Louis Valentine, How To Be a Lightning Cartoonist, W.Foulsham, London, undated, c1952. PART ONE Materials;Equipment for Cabaret, Paper, Other Surfaces; Chalks; Beginning; First Performance; Musical Accomplishment;Lighting Dress. PART TWO Caricature; Sketching Members of the Audience; Actual Caricatures; Faces from the Alphabet; Faces from Numbers; Going over what we have learnt so far. PART THREE Landscape; Illustrating Songs; Sketching ~Children; Entertaining Children. PART FOUR Serious Presentation for the Lightning Cartoonist; Patter; Engagements; Music Hall; General Hints.
David Low, Ye Madde Designer, London The Studio, 1935, and a series of chapters about various aspects of 'personal caricature' with a history of art from Hogarth to Max Beerbohm. Recommended for its pictorial sequences drawn by Low exploring the range of possible distortion of face and accessory.
"When I am a cartoonist expressing ideas I am often moved by anger or by pity; but when I am a caricaturist I am a student with a specimen. My interest is purely artistic."p13.
FOUGASSE, The Good-Tempered Pencil, Max Reinhardt, London 1956. Introductory; Humour (Bad); Humour (Good); Humour (Still Better); Humour (Practical); Pictorial Humour (Yesterday's); Pictorial Humour Today's); Pictorial Humour (Tomorrow's); The Pictorial Humourist. ` Kenneth Bird then concludes with a valuable critique of a batch of drawings by other artists asking, "what are the main factors to look for...?"
"There are two things that no humourist in his senses would willingly attempt; one is to define humour in general, and the other is to explain the point of individual bits of it.And so, having started the book with the first, I may as well end it with the second...."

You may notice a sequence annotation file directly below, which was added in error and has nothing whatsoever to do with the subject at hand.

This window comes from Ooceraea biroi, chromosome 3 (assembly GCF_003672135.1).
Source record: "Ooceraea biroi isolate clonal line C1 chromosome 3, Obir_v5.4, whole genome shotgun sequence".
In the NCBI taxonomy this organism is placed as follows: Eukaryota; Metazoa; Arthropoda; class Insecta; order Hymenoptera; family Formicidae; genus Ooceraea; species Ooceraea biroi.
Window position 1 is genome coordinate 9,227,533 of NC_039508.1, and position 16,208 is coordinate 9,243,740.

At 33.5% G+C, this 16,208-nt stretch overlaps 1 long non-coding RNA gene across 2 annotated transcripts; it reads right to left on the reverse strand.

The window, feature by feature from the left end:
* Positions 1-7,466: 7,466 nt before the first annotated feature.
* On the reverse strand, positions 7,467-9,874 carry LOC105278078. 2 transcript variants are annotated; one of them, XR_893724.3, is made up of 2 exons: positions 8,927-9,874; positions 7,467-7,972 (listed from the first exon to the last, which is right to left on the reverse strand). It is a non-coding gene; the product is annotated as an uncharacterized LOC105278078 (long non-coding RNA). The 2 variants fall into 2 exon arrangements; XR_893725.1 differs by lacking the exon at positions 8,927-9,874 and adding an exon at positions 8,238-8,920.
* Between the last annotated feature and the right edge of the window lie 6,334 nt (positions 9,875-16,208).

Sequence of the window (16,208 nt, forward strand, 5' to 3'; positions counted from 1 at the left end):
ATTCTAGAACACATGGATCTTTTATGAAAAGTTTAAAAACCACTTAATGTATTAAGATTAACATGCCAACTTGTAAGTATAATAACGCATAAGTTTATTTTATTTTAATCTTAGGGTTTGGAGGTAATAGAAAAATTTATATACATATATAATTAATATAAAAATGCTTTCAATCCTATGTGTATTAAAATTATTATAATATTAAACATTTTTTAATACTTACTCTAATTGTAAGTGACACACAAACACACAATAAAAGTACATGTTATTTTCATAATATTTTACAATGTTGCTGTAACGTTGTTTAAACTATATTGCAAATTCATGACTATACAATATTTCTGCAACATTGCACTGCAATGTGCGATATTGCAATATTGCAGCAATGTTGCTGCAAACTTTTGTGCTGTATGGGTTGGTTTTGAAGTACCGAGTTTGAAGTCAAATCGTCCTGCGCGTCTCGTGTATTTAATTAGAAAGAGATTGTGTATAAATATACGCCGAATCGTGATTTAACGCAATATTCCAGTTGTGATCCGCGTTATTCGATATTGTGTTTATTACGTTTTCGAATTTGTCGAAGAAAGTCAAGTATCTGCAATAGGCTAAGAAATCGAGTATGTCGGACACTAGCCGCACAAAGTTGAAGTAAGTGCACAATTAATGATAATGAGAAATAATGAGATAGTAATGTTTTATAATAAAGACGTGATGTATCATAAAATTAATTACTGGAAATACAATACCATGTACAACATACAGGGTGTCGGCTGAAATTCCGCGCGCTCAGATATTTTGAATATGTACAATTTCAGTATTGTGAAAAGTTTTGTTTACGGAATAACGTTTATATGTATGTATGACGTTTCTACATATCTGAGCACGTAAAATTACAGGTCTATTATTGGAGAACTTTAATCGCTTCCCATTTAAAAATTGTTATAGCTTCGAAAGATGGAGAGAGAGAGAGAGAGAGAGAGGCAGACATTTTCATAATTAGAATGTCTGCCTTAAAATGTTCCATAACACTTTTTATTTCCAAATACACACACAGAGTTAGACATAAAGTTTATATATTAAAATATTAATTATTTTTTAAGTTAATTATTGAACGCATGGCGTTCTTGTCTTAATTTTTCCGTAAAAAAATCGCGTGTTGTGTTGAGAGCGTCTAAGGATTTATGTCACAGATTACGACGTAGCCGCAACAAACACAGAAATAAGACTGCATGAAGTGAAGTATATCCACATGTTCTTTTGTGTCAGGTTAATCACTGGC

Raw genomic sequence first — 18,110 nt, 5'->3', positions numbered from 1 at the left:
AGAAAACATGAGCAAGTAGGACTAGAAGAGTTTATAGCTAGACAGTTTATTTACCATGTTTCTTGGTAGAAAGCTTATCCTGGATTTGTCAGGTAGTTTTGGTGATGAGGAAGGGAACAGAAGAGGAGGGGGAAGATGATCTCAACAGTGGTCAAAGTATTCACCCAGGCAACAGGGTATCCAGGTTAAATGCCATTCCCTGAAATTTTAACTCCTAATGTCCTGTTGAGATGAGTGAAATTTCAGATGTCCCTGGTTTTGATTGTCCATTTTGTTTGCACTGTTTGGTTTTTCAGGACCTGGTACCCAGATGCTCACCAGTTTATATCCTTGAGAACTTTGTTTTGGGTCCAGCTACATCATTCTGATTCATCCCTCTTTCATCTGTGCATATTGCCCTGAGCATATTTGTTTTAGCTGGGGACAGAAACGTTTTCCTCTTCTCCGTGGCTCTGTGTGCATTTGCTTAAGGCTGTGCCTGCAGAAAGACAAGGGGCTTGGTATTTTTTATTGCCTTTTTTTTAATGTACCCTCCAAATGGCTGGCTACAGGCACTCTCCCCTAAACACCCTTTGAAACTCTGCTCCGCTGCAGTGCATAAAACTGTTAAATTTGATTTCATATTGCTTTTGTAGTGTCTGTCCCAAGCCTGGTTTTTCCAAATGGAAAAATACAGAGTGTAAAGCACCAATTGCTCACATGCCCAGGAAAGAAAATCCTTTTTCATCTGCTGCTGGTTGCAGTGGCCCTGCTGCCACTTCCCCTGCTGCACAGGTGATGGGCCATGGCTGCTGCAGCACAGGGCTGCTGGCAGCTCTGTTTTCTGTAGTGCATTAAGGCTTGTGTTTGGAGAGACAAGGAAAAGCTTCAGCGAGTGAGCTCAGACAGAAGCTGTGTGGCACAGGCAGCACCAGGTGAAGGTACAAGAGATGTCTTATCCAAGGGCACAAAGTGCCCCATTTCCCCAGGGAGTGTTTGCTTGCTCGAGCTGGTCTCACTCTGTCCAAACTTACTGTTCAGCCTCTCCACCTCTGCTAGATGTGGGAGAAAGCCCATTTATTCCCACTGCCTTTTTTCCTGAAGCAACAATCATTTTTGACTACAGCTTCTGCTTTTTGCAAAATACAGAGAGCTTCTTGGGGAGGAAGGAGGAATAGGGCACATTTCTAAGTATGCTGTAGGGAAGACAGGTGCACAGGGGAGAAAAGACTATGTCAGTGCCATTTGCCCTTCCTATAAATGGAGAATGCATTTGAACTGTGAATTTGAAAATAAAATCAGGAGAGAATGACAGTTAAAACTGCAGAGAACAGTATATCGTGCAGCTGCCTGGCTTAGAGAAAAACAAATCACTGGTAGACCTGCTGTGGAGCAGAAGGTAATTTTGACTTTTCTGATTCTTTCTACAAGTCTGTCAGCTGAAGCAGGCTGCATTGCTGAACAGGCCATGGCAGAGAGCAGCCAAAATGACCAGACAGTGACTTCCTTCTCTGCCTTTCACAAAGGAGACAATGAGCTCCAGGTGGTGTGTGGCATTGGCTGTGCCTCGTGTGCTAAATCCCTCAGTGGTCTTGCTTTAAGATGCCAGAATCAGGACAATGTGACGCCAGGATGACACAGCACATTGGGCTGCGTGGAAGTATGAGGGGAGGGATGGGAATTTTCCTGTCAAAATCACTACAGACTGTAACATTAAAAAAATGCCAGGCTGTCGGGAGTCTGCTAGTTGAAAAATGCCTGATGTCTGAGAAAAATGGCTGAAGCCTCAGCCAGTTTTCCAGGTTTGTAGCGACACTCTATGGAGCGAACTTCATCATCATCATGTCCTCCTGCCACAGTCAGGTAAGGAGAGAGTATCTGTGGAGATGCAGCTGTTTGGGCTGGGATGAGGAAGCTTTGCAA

psychology of laughter
Norman L.Holland, LAUGHING, A Psychology of Humor, Cornell Univ.Press, Ithaca and London 1982. PART 1 Why do We laugh ? The Comic; Stimuli, Conditions;Psychology; Phsysiology; Catharsis. PART 2 Theorists Theorising; Laughers Laughing; Identity; Why Ellen Laughed; Why the Restof Us Laughed. Bibliography of Theories of Humour.
George Meredith, An Essay on Comedy (The Idea of Comedy and the Uses of the Comic) a paper originally read to the London Institution in 1877 and available in several recent editions. See also Meredith's redrafting of the essay as presented as the preface to The Egoist (1879).
"You see Folly perpetually sliding into new shapes in a society possessed of wealth and leisure, with many whims, many strange ailments and strange doctors...." Sypher pp.32-3
Henri Bergson, Laughter, published in 1900 and read as a lecture Le Rire: de quoi rit-on ? pourquoi rit-on ? in 1884. The essay begins
"What does laughter mean ? What is the basic element of the laughable ? What common ground can we find between the grimace of the merry-andrew, a play upon words, an equivocal situation in a burlesque and as scene of high comedy ?"
Bergson and Meredith as found in Wylie Sypher's edition, Doubleday Anchor, 1956 with Sypher's Essay, The Meaning of Comedy (Our New Sense of the Comic; The Ancient Rites of Comedy; The Guises of the Comic hero; The Social Meanings of Comedy.
T.R.Schultz, "Order and processing in humour appreciation", Canadian Journal of Psychology, 1974 pp.409 -420. Quoted in Michael W.Eysenck, The Blackwell Dictionary of Cognitive Psychology, Blackwell, Oxford, 1990.
T.Chapman and H.C.Foot (eds.), Humour and Laughter: Theory Research and Applications, Wiley, London, 1976.
The Visual Telling of Stories lecture on Humour